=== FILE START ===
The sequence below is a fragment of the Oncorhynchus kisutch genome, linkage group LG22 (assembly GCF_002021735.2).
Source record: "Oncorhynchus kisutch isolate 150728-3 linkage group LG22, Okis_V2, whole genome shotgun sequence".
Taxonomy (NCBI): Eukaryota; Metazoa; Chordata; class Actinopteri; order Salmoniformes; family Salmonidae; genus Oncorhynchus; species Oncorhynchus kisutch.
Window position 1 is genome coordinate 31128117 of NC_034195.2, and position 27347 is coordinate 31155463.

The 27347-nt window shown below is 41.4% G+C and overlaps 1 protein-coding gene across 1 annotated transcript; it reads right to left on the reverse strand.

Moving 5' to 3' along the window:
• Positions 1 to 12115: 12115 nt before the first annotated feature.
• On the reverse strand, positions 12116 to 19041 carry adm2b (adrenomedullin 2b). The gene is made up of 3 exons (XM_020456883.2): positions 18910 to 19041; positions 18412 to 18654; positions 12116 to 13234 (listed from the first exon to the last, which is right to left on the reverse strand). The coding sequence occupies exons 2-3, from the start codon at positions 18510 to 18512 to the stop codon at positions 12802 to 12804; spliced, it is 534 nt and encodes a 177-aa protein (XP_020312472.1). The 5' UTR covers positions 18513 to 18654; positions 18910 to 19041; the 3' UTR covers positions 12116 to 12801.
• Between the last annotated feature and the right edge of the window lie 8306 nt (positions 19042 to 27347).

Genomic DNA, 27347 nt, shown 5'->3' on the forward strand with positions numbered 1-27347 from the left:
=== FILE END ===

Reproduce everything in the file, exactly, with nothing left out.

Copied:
The sequence below is a fragment of the Oncorhynchus kisutch genome, linkage group LG22 (assembly GCF_002021735.2).
Source record: "Oncorhynchus kisutch isolate 150728-3 linkage group LG22, Okis_V2, whole genome shotgun sequence".
Taxonomy (NCBI): Eukaryota; Metazoa; Chordata; class Actinopteri; order Salmoniformes; family Salmonidae; genus Oncorhynchus; species Oncorhynchus kisutch.
Window position 1 is genome coordinate 31128117 of NC_034195.2, and position 27347 is coordinate 31155463.

The 27347-nt window shown below is 41.4% G+C and overlaps 1 protein-coding gene across 1 annotated transcript; it reads right to left on the reverse strand.

Moving 5' to 3' along the window:
• Positions 1 to 12115: 12115 nt before the first annotated feature.
• On the reverse strand, positions 12116 to 19041 carry adm2b (adrenomedullin 2b). The gene is made up of 3 exons (XM_020456883.2): positions 18910 to 19041; positions 18412 to 18654; positions 12116 to 13234 (listed from the first exon to the last, which is right to left on the reverse strand). The coding sequence occupies exons 2-3, from the start codon at positions 18510 to 18512 to the stop codon at positions 12802 to 12804; spliced, it is 534 nt and encodes a 177-aa protein (XP_020312472.1). The 5' UTR covers positions 18513 to 18654; positions 18910 to 19041; the 3' UTR covers positions 12116 to 12801.
• Between the last annotated feature and the right edge of the window lie 8306 nt (positions 19042 to 27347).

Genomic DNA, 27347 nt, shown 5'->3' on the forward strand with positions numbered 1-27347 from the left: